After 10 years of ‘adversely possessing’ registered land, a party can apply to the Land Registry to be registered as the new owner in place of the existing one. Broadly, the applicant must demonstrate that they have exclusively possessed the land, and that the possession was both intentional and without the owner’s consent.
However, the concept of adverse possession of registered land is inherently problematic. The doctrine is not easily reconcilable with the concept of indefeasibility of title that underpins the system of land registration in the UK. The uncertainties as to ownership which may justify adverse possession of unregistered land do not apply to registered land where the legal estate is vested in the registered proprietor who is identified in the register.
The Land Registry’s adverse possession regime is based on principles of neutrality and fairness to both parties. On receipt of an application, the Land Registry will notify the paper owner of the land – typically by providing a copy of the application and supporting statement of truth. Enclosed with the notice will be a Form NAP by which the paper owner is invited to:
The Land Registry gives the paper owner a generous 65 business days (ie approximately three months) to respond. If the application is not opposed (that is, if the paper owner does not respond to the Land Registry’s notice, or returns Form NAP consenting to the registration of the applicant), the applicant will be registered as proprietor in place of the paper owner after the expiry of the 65 business days.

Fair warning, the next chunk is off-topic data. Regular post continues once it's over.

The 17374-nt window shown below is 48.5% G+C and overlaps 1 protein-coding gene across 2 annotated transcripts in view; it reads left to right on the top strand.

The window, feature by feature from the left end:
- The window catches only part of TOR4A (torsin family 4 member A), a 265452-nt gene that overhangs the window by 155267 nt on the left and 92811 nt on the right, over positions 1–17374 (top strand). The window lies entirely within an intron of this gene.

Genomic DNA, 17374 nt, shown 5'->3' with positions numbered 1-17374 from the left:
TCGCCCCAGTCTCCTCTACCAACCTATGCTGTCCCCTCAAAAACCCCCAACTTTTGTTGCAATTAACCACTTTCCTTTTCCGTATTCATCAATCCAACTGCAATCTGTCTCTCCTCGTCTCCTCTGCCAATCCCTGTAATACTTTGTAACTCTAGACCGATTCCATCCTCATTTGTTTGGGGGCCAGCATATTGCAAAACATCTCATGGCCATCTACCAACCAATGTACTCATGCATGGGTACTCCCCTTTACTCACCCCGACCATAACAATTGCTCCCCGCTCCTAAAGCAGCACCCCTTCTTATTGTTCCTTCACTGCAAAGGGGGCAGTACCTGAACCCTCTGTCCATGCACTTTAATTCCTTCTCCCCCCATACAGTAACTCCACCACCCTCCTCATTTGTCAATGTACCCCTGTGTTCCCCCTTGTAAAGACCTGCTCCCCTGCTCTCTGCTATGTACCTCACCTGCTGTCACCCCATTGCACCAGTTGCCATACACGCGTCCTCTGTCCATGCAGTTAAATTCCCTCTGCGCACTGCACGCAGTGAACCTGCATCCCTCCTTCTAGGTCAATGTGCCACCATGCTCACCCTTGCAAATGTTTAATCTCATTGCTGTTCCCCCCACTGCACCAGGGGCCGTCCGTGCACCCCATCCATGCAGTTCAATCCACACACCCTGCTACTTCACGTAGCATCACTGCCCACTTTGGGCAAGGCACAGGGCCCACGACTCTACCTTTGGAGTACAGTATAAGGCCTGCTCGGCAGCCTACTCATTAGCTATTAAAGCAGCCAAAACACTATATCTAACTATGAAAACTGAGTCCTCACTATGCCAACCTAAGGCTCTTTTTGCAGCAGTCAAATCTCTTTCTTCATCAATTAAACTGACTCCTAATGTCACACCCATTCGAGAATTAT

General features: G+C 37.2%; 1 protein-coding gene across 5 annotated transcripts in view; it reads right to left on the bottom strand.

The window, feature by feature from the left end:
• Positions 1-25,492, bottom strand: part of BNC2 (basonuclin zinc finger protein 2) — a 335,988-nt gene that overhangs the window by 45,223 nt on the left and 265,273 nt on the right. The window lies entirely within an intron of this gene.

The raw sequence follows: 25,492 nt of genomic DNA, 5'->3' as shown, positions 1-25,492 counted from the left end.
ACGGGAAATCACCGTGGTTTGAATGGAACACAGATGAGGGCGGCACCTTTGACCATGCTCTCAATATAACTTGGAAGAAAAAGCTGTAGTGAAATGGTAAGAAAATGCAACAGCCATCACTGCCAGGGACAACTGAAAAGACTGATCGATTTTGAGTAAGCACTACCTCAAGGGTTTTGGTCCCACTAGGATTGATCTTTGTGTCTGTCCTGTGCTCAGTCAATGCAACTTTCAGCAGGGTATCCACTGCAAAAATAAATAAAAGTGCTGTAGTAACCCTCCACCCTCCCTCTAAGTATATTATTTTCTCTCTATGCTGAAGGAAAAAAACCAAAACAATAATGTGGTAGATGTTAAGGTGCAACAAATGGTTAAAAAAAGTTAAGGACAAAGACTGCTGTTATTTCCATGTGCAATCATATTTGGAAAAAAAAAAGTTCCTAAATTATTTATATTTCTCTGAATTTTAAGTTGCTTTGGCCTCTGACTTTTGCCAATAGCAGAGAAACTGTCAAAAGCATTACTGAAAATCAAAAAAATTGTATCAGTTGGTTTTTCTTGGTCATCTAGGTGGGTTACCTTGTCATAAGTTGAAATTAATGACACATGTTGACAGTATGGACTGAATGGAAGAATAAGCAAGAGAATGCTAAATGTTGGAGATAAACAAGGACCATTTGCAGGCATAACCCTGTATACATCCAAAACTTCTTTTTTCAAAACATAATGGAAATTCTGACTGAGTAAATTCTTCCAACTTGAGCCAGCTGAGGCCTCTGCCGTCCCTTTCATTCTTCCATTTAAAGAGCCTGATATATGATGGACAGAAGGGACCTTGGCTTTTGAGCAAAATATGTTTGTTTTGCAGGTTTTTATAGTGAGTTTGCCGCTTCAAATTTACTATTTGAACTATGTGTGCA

If the paper owner objects to the application, the matter will be referred to the Land Registry’s dispute resolution regime.
However, if the paper owner requires the application to be dealt with under paragraph 5 of Schedule 6, the application will be rejected without further ado, unless the applicant is able to rely on one of the three conditions in paragraph 5 (and stated as such on his application form). The conditions are:
If an application is rejected as a result of a counter notice being given and none of the three conditions being met, the applicant will need to wait a further two years before resubmitting their application. During this time, the paper owner may evict the applicant. Only after that two-year period can the applicant reapply to the Land Registry, presuming he has been in adverse possession of the land throughout. The applicant will at that point be registered as the owner, provided the paper owner has taken no action to recover possession in the intervening period.
Accordingly, the paper owner has two years from the rejection of the application in which to take steps either to evict the applicant or to legitimise their occupation. Presumably any paper owner who responded to the application by serving a counter-notice will be minded to protect their interest in this way.
This serves as a warning to those seeking to acquire registered land by adverse possession. Such applications are far from straightforward, and can be struck-out by the paper owner by the mere ticking of a box, except in the most deserving of cases. By submitting an application for adverse possession where none of the conditions in paragraph 5 applies, the applicant effectively risks being evicted from the land by the paper owner. Depending on the circumstances, it may be worth simply continuing to occupy the land rather than alerting the paper owner to the occupation and potentially upsetting the status quo.
From the perspective of the paper owner, the concept of adverse possession highlights the importance of keeping the address for service on the register up to date to ensure any notice of an application is received and can be responded to. Further, in the event that an application is rejected, action should be taken promptly to evict the applicant within the two year period.
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